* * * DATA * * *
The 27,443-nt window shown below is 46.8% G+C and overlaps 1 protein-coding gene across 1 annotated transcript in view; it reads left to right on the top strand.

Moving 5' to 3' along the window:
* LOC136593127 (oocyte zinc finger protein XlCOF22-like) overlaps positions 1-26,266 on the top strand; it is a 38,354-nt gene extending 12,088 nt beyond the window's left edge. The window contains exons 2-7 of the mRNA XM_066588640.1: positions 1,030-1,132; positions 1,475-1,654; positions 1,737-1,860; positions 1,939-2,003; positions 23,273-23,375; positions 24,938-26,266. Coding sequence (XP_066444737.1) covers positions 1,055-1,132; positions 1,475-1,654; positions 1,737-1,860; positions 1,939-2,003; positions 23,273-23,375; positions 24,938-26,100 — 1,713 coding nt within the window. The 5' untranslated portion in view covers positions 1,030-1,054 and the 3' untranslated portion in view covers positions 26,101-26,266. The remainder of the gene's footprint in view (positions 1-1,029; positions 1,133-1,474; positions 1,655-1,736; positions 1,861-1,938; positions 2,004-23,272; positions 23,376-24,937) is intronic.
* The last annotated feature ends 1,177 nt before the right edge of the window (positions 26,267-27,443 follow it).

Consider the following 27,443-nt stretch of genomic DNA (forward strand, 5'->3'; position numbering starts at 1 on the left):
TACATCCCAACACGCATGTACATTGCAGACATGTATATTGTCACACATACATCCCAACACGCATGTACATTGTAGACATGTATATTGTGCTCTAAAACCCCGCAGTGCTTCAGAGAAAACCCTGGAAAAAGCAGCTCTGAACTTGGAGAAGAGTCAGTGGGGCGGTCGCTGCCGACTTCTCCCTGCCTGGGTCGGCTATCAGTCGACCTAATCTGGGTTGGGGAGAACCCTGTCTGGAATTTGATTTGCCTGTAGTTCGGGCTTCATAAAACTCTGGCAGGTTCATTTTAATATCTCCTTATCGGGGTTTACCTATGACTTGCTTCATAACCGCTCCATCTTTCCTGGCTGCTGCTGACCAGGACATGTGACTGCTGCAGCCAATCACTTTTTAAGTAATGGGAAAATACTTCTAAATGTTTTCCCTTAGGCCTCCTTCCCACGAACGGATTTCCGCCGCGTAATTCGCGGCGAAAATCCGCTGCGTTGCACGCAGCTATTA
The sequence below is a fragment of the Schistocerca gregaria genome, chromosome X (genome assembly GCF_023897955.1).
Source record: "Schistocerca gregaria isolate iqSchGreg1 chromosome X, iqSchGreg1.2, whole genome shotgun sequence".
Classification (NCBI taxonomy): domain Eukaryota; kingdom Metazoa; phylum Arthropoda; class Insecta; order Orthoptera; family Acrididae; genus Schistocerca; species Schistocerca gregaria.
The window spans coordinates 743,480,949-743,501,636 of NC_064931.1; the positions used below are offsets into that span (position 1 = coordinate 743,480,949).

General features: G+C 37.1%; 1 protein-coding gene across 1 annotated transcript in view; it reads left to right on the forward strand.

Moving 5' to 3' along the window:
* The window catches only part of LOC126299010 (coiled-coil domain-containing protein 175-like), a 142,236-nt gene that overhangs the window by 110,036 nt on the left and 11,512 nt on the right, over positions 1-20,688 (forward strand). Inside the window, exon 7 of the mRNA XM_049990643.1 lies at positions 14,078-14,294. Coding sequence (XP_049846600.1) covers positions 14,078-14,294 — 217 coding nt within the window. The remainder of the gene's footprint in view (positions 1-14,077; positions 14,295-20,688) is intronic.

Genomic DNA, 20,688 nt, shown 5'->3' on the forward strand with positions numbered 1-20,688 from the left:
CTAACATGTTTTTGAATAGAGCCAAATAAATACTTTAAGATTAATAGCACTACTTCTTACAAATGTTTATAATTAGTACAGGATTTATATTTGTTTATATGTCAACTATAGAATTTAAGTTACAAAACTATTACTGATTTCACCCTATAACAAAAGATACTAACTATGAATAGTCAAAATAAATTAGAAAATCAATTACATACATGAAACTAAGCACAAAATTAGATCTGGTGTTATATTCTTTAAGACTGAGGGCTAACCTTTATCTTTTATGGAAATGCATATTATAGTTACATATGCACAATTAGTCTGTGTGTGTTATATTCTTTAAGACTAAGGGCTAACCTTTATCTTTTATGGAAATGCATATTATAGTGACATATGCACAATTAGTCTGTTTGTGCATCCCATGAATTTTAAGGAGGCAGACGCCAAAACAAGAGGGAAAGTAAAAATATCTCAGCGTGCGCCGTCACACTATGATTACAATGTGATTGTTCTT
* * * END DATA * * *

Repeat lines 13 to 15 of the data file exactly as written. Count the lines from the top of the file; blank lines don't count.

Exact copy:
* The window catches only part of LOC126299010 (coiled-coil domain-containing protein 175-like), a 142,236-nt gene that overhangs the window by 110,036 nt on the left and 11,512 nt on the right, over positions 1-20,688 (forward strand). Inside the window, exon 7 of the mRNA XM_049990643.1 lies at positions 14,078-14,294. Coding sequence (XP_049846600.1) covers positions 14,078-14,294 — 217 coding nt within the window. The remainder of the gene's footprint in view (positions 1-14,077; positions 14,295-20,688) is intronic.

Genomic DNA, 20,688 nt, shown 5'->3' on the forward strand with positions numbered 1-20,688 from the left:
CTAACATGTTTTTGAATAGAGCCAAATAAATACTTTAAGATTAATAGCACTACTTCTTACAAATGTTTATAATTAGTACAGGATTTATATTTGTTTATATGTCAACTATAGAATTTAAGTTACAAAACTATTACTGATTTCACCCTATAACAAAAGATACTAACTATGAATAGTCAAAATAAATTAGAAAATCAATTACATACATGAAACTAAGCACAAAATTAGATCTGGTGTTATATTCTTTAAGACTGAGGGCTAACCTTTATCTTTTATGGAAATGCATATTATAGTTACATATGCACAATTAGTCTGTGTGTGTTATATTCTTTAAGACTAAGGGCTAACCTTTATCTTTTATGGAAATGCATATTATAGTGACATATGCACAATTAGTCTGTTTGTGCATCCCATGAATTTTAAGGAGGCAGACGCCAAAACAAGAGGGAAAGTAAAAATATCTCAGCGTGCGCCGTCACACTATGATTACAATGTGATTGTTCTT